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Exploring Typescript: Setting up Typescript


Typescript is an interesting language. It's a typed superset of Javascript that you can compile to usable Javascript, either ES5 or later yearly versions of the language.

Because it's not straight Javascript it requires compilation before it can be used in Node or browsers.

Using CLI tools to work with Typescript #

The easiest way to use Typescript is to install the tool themselves and then run them through NPM scripts we set up in package.json.

Installing Typescript #

To compile Typescript we need the Typescript compiler (TSC) that comes bundled with the NPM typescript package. To install it run the following command.

npm i -D typescript

Creating a Typescript configuration file #

The first thing to do is to initialize the Typescript project and create a default tsconfig.json configuration file.

Run the following command

tsc --init

If the initialization is succcessful the compiler will emit the following information and create the configuration file.

target: es2016
module: commonjs
strict: true
esModuleInterop: true
skipLibCheck: true
forceConsistentCasingInFileNames: true

I normally change the target file to a newer version of Javascript, usually 2017 or 2022 depending on what I want to work with.

Note that the configuration file lists every single configuration option for Typescript. Most of them are commented... unless you know what you're doing, leave them commented until you need them

Compilation #

To run the compiler add the following line to the scripts section of your package.json.

"compile": "tsc ./src/**/*.ts"

And run the command with:

npm run compile

This will convert all the files ending with .ts under the src directory regardless of how deep they are in the hierarchy.

Linting #

Linting Typescript is a little more complicated than Javascript. We still use ESLint to lint and fix our code but we need to make sure that when we initialize the linter we tell it that we'll be working with Typescript so that it installs the appropriate packages.


npx eslint --init

And make sure that when the installer asks you Does your project use TypeScript? you answer yes.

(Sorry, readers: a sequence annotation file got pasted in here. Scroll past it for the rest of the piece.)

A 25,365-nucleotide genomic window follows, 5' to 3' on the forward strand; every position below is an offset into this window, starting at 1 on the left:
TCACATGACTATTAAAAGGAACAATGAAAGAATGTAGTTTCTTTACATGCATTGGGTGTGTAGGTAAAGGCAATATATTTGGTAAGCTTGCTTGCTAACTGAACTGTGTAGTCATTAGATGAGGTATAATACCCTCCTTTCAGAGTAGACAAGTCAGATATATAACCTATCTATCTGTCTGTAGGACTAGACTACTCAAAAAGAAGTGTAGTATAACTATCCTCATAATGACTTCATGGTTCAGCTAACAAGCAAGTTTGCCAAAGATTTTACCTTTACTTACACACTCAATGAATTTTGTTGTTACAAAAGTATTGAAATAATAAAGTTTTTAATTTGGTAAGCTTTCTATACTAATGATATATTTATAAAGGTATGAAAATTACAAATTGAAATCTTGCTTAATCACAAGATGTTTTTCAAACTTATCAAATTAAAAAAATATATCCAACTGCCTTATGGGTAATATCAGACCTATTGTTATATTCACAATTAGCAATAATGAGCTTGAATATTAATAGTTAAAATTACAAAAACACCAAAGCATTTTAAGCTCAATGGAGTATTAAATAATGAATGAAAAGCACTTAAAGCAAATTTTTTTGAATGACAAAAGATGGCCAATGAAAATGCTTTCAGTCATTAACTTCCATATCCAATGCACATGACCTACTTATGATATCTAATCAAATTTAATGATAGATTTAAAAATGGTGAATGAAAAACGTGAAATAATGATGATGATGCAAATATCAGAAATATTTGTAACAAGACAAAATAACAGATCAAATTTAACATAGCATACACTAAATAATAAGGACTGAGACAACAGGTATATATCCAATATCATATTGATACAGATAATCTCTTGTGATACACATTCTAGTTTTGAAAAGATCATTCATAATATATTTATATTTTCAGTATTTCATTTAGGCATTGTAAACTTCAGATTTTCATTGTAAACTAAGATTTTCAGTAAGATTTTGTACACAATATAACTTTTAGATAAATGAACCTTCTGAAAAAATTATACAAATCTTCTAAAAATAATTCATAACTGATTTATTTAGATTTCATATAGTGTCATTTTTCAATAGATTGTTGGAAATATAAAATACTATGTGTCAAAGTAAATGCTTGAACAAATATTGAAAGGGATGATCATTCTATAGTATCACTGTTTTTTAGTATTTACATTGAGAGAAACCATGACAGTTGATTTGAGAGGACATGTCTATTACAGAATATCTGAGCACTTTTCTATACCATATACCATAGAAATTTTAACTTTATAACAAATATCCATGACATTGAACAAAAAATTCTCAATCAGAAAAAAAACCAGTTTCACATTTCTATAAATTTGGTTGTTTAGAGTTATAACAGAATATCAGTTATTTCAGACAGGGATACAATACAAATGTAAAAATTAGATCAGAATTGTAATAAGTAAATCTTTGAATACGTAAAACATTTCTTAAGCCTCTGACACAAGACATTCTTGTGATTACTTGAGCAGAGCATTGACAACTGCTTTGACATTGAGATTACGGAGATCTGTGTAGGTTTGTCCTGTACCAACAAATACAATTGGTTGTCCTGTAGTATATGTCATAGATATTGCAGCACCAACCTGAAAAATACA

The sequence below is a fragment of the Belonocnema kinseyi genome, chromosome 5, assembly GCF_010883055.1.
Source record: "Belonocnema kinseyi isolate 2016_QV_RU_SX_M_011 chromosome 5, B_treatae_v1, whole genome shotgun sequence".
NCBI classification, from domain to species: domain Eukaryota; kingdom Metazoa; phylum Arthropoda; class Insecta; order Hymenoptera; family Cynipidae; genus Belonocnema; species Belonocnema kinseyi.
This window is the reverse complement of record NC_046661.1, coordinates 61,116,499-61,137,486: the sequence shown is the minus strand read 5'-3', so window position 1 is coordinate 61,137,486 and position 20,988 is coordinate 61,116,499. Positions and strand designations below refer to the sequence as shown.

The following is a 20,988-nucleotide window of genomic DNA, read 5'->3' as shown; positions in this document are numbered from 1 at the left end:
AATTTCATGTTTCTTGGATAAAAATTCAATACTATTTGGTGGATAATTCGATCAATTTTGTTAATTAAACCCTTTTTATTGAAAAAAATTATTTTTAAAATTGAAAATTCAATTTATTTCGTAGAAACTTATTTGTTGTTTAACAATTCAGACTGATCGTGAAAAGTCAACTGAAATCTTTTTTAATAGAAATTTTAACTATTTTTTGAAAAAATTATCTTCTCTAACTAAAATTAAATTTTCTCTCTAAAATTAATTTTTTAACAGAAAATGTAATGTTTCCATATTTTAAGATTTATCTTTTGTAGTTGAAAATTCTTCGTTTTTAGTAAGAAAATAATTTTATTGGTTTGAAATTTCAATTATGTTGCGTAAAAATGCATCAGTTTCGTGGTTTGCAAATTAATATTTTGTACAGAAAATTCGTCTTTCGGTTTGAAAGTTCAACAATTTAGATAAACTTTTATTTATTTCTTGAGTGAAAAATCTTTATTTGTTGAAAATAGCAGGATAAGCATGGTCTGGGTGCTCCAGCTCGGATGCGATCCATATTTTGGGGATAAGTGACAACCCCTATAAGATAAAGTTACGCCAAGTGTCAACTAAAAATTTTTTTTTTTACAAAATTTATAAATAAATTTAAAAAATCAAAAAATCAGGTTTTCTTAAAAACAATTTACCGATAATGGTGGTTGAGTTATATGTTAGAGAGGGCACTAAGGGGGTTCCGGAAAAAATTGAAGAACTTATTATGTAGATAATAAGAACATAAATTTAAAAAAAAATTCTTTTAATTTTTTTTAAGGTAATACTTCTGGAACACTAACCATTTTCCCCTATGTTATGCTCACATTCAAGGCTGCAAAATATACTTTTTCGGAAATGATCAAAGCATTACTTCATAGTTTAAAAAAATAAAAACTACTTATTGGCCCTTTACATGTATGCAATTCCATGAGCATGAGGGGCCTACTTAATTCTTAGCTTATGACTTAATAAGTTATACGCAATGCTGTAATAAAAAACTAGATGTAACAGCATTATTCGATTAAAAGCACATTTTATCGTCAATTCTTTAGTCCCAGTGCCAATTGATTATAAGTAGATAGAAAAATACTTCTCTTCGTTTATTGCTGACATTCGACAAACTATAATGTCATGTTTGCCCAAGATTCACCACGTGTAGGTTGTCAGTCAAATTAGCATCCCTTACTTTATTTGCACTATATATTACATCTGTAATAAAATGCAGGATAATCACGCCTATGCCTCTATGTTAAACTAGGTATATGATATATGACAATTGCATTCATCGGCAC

It will then install all the packages needed to lint both JS and TS files.

Add the following lines to the script section of your package.json

"lint": "eslint ./src/**/*.ts",
"fix": "eslint --fix ./src/**/*.ts",

And run the commands as follows:

To lint run: npm run lint.

To lint and fix errors, run: npm run fix.

Using Gulp to work with Typescript #

If you use Gulp to run and build other aspects of your project it would make sense to use it to process Typescript as well.

The instructions on the next sections assume that you haven't installed or used Gulp before. If you have, some of these instructions may be redundant.

First install the Gulp CLI globally, this will give you the gulp command to make your life easier.

npm install -g gulp-cli

Inside your project run the following command to install Gulp.

npm install -D gulp@4

Now we're ready to install and work with Typescript.

Compiling With Gulp #

Before working with Typescript we need to install them. To do so run the following command:

npm install -D gulp-typescript \
 typescript \

Once the packages are installed

const gulp = require('gulp');
const ts = require('gulp-typescript');
const merge = require('merge2');

gulp.task('default', function() {
  const tsResult = gulp.src('js/**/*.ts')
      declaration: true

  return merge([

Gulp and Linting #

Linting Typescript can be a little hard to understand. We still use ESLint with Typescript presets. There used to be a TSLint application but the creators decided to merge their work with ESLint.

npm i -D @typescript-eslint/eslint-plugin \
@typescript-eslint/parser \
gulp-eslint eslint

We add the require statement at the top of the file, along with the other declarations.

const eslint = require('gulp-eslint');

We then add a task to lint our files. Because it uses the ESLint configuration that we created in a previous step, there is no need to configure the Gulp task itself.

One way to do it may look like this:

gulp.task('lint', function () {
  return gulp.src(['./src/**/*.ts'])

And that's it, we now have a working process to compile and lint Typescript files using NPM and a build system (Gulp in this case).

We'll now move to talking about the language itself.

In the next post of this series we'll look at some of the language itself, how it is different from Javascript and how to make the best use of it

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